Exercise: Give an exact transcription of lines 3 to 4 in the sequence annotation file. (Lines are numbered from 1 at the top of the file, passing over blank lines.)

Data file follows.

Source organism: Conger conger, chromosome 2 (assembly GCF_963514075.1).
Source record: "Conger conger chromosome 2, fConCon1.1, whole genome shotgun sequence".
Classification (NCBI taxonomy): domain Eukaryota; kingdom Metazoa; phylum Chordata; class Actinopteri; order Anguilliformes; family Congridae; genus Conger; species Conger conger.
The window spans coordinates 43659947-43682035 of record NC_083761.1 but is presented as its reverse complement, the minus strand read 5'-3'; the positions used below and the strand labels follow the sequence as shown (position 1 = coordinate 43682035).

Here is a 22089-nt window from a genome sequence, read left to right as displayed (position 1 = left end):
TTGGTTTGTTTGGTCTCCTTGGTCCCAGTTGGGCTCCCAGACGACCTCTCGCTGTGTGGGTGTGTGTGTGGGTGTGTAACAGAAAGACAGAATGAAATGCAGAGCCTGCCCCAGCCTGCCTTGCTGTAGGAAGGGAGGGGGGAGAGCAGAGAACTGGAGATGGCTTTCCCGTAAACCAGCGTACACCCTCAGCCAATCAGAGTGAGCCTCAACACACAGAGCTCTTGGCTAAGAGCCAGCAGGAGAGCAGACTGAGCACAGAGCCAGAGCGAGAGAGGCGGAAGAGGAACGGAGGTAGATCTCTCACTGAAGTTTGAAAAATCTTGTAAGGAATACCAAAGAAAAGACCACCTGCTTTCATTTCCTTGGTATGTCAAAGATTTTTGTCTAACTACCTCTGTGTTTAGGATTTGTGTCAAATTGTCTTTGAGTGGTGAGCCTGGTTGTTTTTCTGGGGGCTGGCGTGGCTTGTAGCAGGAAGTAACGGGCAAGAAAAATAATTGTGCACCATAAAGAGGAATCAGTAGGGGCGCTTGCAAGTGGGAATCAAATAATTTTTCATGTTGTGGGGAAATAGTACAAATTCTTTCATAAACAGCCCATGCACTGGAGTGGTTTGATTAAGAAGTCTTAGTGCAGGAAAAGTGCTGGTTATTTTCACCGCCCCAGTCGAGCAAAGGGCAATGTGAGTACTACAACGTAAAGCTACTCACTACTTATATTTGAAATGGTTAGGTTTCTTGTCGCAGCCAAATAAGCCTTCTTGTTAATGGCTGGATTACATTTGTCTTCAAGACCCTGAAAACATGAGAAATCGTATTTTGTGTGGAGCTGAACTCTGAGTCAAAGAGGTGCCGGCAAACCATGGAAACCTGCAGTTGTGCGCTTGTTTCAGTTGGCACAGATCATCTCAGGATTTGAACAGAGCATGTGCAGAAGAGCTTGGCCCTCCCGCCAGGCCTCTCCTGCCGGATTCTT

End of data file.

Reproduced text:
Classification (NCBI taxonomy): domain Eukaryota; kingdom Metazoa; phylum Chordata; class Actinopteri; order Anguilliformes; family Congridae; genus Conger; species Conger conger.
The window spans coordinates 43659947-43682035 of record NC_083761.1 but is presented as its reverse complement, the minus strand read 5'-3'; the positions used below and the strand labels follow the sequence as shown (position 1 = coordinate 43682035).